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Concepts We Wish Were Real

by Elizabeth Freeman on 08/07/2015 | 11 Minute Read

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Hello, beautiful people! Let's kick off the weekend with our collection of concepts inspired by COLOR. Which concept would you like to see brought to life? 

Only Fruit


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Colorful, deliciously pretty and fun: these are the key traits of “Only Fruit”, a concept brand by Maria Mordvintseva-Keeler. Healthy snacks are a huge trend these days but Maria noticed that “Healthy snacks somehow never look as delicious and fun as the sugary unhealthy stuff.”From this observation comes the inspiration for her concept work: using 100% natural fruit bars as product of choice, Maria created a playful packaging - entertaining and fun. “Instead of a conventional logo, the packaging features a dynamic logo: the letter U assumes a different fruit shape depending on the flavor. Bright colors, playful lettering and surreal characters are meant to attract the attention of anyone looking for a healthy alternative to candy.The concept is built around the secret life of fruit as “those guys are always up to something when nobody's looking”. Each flavor is represented by a surreal character with a fun and unique personality and the use of these tiny brand ambassadors works really well when creating supporting material for the packaging (e.g. stickers).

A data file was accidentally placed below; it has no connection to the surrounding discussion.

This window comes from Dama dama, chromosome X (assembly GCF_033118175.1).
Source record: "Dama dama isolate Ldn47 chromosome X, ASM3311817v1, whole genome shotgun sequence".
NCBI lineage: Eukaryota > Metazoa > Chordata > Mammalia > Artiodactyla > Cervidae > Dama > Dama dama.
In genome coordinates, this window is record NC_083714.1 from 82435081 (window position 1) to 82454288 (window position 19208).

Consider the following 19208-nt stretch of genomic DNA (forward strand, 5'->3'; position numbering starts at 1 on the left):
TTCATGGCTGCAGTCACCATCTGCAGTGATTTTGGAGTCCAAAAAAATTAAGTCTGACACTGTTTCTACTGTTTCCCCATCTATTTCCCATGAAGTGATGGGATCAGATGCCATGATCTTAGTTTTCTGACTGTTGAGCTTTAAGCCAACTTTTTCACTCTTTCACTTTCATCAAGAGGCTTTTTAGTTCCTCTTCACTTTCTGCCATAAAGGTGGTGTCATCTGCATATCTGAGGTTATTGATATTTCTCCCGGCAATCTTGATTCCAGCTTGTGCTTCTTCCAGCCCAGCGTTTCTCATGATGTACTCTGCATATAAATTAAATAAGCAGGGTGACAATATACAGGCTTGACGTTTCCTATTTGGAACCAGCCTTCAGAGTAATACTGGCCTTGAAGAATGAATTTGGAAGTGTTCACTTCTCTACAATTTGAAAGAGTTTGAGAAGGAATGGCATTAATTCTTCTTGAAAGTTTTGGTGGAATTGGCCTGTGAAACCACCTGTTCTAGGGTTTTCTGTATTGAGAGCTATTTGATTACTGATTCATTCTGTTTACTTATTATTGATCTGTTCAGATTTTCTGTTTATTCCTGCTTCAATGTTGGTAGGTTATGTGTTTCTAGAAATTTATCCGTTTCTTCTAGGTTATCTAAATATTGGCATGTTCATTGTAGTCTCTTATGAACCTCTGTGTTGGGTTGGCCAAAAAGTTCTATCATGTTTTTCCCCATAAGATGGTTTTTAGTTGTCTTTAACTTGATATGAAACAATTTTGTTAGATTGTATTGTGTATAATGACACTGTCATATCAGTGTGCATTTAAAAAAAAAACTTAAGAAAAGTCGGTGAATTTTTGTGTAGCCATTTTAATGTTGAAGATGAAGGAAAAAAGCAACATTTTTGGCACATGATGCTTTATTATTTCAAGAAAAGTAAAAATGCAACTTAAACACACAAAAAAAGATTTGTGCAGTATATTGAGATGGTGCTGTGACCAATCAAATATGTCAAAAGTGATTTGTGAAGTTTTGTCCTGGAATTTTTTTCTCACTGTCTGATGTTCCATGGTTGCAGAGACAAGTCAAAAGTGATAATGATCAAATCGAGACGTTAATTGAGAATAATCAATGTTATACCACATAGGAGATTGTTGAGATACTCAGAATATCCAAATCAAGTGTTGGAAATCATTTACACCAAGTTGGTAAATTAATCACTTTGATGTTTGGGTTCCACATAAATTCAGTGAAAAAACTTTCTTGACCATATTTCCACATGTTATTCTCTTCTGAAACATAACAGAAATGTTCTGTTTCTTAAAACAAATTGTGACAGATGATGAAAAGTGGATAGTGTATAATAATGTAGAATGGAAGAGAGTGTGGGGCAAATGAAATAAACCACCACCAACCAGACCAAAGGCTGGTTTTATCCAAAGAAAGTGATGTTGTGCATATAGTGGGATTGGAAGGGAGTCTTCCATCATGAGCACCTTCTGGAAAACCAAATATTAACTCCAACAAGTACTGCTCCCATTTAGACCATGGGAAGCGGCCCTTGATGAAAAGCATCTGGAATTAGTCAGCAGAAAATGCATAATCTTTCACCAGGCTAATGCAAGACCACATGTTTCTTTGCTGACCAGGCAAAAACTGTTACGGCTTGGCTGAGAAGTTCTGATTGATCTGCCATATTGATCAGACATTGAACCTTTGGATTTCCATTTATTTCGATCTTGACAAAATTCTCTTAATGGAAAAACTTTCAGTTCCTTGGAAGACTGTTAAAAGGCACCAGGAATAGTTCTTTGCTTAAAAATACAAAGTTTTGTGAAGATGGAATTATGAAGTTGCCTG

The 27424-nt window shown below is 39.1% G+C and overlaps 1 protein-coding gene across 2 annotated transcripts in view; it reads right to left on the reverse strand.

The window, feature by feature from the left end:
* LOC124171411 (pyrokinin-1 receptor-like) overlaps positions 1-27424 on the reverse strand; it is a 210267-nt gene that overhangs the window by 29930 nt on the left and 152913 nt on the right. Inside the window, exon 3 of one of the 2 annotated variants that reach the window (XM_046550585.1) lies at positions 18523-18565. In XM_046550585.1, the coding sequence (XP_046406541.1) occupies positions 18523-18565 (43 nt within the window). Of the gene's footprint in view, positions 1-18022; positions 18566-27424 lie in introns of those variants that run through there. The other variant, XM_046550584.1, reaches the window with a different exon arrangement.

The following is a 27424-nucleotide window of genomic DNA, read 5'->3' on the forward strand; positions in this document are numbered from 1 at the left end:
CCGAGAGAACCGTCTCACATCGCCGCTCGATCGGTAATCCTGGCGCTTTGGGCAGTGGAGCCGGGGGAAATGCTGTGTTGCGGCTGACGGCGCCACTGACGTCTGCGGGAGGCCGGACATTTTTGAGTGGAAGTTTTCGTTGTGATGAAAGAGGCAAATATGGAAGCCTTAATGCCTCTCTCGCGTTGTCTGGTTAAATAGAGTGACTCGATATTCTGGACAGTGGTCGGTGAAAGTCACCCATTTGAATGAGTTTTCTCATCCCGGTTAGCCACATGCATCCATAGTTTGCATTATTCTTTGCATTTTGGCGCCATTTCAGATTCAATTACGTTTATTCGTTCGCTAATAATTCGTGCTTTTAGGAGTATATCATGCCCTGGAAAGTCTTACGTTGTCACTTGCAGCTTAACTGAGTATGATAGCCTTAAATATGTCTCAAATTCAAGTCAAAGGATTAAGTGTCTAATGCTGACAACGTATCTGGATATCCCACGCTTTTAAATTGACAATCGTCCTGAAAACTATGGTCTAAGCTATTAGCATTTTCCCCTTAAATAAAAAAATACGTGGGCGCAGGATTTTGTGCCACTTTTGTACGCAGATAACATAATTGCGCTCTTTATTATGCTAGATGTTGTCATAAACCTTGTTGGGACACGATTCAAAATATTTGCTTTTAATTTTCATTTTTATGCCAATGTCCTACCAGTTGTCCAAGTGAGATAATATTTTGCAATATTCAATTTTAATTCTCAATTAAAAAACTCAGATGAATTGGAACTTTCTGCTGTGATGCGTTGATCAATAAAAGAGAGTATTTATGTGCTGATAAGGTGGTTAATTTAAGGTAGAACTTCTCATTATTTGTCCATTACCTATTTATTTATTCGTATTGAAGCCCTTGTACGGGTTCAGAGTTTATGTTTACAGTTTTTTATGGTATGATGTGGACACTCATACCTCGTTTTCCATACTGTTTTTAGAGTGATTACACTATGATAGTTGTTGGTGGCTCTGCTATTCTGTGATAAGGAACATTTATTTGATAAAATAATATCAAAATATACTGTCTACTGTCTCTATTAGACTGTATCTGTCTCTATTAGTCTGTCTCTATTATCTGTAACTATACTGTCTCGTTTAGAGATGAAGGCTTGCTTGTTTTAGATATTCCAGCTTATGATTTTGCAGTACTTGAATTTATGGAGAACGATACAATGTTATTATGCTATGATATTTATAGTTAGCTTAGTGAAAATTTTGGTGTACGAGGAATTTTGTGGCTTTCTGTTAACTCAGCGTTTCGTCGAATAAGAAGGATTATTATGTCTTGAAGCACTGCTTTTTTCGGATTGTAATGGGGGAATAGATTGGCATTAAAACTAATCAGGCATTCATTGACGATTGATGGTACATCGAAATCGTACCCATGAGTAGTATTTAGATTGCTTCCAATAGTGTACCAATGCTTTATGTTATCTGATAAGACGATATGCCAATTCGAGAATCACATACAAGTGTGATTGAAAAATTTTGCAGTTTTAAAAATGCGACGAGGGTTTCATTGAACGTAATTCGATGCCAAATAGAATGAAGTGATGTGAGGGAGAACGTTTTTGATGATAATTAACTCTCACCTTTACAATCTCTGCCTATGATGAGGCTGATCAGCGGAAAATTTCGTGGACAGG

Designed by Maria Mordvintseva-Keeler

Country: United States

De Cecco


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This concept for Italian brand De Cecco is a bright and refreshing take on the traditional. A packaging and rebranding project by Kajsa Klaesén, the brand is revitalized and positioned as a quality choice for dry pasta. “I wanted to keep their classic color scheme, but changed the hues to give it a fresh update. The idea was to make packaging that would stand out next to other brands, but still have a traditional feel. The circle is a recurring element both in the typography and the cut-outs.”

The serif typeface feels incredibly classic, respecting the brand’s history as well as pasta making itself, an art in Italy. Other elements breathe a bit of life into what we normally see from pasta packaging. The recurring appearance of the circle, like the clear section of packaging to get a sneak peek of the pasta or the curve of the De Cecco brand name, is unexpected. It also allows the different types of pasta to look unified next to each other on the shelves. Instead of opting for green, white, or red — colors of the Italian flag — a nearly pasta-colored yellow hue and a baby blue appear on the containers in blocks of color. The blue is especially striking and unexpected, not only helping De Cecco to stand out but also to appear as a premium option for dried pasta.

Designed by Kajsa Klaesén

Country: Sweden



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This concept for SIBARITA, a high quality chocolate brand, is stunningly simple and inspired by the patterns and structure of chocolate itself. David Reca created the design, using unique materials to come up with the graphics. 

“The concept started from the idea of representing the melted chocolate as it were the different flavours of the product line. The curves and the forms of the chocolate in his melted state inspired the graphic, making it represent the melted chocolate as it were the only ingredient of the product.The textures, which simulates chocolate made with the natural ingredients in a literal way, have been created with nail polish. Over the water, the nail polish generate natural waves that chocolate also produces in the making.”

Designed by David Reca

Country: Spain

Kurukahveci Mehmet Efendi